AFP
Wire Service
2 minute read
24 Jul 2021
8:14 pm

Watch: Doctors implant world’s first artificial heart

AFP

The Carmat device is intended for people with end-stage heart failure, which can usually only be treated with a heart transplant.

Picture: Supplied

French prosthetics maker Carmat earlier this week said it had sold one of its artificial hearts for the first time since its 2008 founding, for implantation into an Italian patient awaiting a transplant.

The operation “was performed by the team headed by heart surgeon Dr Ciro Maiello at the Azienda Ospedaliera dei Colli hospital in Naples, one of the centres with the greatest experience in the field of artificial hearts in Italy,” Carmat said in a statement.

The company secured a European CE marking in December 2020 for sale of the Aeson prosthetic heart as a “bridge to transplant”.

That certification was based on results from a study known as PIVOTAL, launched in 2016 and still under way.

In November 2019, results from the first 11 patients in the study showed that 73 percent survived for six months with the prosthetic or made it to a successful transplant within the same period.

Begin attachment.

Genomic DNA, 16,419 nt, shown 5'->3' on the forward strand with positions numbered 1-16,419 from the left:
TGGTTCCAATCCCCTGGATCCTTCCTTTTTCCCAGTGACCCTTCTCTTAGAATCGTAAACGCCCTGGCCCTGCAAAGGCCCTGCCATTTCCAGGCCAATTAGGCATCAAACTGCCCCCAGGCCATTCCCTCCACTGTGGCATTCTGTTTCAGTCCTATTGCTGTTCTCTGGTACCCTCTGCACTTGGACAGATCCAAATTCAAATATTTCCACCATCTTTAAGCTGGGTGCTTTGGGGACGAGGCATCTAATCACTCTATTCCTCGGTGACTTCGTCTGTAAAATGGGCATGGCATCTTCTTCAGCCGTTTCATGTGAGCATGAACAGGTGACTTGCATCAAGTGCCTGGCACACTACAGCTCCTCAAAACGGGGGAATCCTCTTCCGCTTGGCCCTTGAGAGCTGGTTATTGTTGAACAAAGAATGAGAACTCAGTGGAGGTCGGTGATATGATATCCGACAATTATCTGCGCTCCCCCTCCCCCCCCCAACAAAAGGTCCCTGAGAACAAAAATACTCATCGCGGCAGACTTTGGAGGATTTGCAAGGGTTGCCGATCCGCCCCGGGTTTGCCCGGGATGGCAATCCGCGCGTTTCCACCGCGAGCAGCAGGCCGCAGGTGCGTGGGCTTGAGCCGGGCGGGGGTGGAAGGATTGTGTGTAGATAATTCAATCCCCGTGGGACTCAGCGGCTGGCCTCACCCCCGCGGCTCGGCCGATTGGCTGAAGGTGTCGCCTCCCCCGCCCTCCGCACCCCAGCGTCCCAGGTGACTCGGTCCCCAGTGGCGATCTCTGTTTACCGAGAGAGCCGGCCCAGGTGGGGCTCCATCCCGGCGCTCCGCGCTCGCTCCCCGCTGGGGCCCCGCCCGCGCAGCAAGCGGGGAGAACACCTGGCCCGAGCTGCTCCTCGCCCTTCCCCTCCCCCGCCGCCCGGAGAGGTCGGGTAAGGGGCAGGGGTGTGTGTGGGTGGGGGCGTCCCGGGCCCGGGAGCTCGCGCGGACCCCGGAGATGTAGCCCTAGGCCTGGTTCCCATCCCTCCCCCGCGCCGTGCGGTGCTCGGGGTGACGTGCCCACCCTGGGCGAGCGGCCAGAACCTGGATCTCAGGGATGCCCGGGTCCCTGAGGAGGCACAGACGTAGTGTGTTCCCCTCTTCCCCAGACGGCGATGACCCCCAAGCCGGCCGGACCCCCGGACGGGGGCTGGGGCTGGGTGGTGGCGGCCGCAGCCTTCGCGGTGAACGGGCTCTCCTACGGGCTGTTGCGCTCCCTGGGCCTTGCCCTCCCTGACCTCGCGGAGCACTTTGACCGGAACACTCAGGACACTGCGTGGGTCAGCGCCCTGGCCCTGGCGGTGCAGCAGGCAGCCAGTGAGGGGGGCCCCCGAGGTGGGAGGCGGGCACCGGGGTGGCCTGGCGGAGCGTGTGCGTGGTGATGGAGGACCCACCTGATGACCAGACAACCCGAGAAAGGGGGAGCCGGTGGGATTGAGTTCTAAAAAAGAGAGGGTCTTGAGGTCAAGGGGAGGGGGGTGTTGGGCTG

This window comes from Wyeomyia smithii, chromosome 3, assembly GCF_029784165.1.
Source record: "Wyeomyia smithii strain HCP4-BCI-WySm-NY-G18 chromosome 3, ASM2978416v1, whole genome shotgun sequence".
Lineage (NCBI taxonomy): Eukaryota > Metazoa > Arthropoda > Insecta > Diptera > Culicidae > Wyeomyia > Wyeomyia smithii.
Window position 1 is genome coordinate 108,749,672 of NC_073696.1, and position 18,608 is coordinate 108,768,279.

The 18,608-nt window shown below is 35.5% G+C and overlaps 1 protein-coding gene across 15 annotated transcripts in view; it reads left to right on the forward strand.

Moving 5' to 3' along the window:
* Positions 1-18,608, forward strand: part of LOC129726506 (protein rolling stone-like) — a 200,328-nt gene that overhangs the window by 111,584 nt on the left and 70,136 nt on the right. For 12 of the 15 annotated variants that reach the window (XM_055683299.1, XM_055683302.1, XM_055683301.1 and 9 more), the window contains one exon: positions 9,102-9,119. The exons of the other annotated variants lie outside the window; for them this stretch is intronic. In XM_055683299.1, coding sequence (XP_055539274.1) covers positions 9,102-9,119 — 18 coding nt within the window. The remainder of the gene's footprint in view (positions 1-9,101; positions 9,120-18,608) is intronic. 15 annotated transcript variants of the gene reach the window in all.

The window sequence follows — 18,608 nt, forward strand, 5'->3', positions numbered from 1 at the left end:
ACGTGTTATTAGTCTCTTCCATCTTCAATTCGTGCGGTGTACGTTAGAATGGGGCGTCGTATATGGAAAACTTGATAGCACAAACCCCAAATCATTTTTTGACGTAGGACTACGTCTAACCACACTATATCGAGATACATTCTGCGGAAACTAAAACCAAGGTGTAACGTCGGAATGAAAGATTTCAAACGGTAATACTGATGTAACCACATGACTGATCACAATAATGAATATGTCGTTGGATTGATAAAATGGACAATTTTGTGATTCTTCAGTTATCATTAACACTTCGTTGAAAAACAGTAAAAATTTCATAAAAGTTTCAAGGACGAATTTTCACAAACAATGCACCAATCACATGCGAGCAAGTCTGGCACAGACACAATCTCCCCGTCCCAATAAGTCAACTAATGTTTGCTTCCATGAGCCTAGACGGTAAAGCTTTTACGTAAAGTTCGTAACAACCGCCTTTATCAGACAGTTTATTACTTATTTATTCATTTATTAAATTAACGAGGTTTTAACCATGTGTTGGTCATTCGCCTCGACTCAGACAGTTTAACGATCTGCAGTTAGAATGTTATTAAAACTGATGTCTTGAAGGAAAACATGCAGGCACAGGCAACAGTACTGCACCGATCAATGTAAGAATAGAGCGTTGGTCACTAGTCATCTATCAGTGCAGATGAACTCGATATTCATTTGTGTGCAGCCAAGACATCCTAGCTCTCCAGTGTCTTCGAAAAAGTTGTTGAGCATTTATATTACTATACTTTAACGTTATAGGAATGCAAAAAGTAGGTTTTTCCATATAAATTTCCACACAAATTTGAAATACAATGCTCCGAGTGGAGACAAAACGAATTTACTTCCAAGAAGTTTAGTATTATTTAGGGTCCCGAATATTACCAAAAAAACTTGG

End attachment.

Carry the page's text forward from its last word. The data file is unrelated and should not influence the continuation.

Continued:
Carmat said that the first commercial sale of its artificial heart marked “a major milestone that opens up a new chapter in the company’s development”, adding that it hoped to find more customers in France and Germany by the end of the year.

A spokeswoman told AFP that it was the first time one of the hearts had been used outside of a clinical trial.

Costs for the operation — more than 150,000 euros ($177,000) — were paid by the regional health system, as Italy’s national system will not cover the treatment until it has been in use for several years.

On July 15, Carmat had announced the first implantation of an Aeson heart into a patient in the US, in a clinical study at Duke University Hospital in Durham, North Carolina.

It is searching for 10 suitable patients to take part in a study approved by the US Food and Drug Administration.

The Carmat device is intended for people with end-stage heart failure, which can usually only be treated with a heart transplant.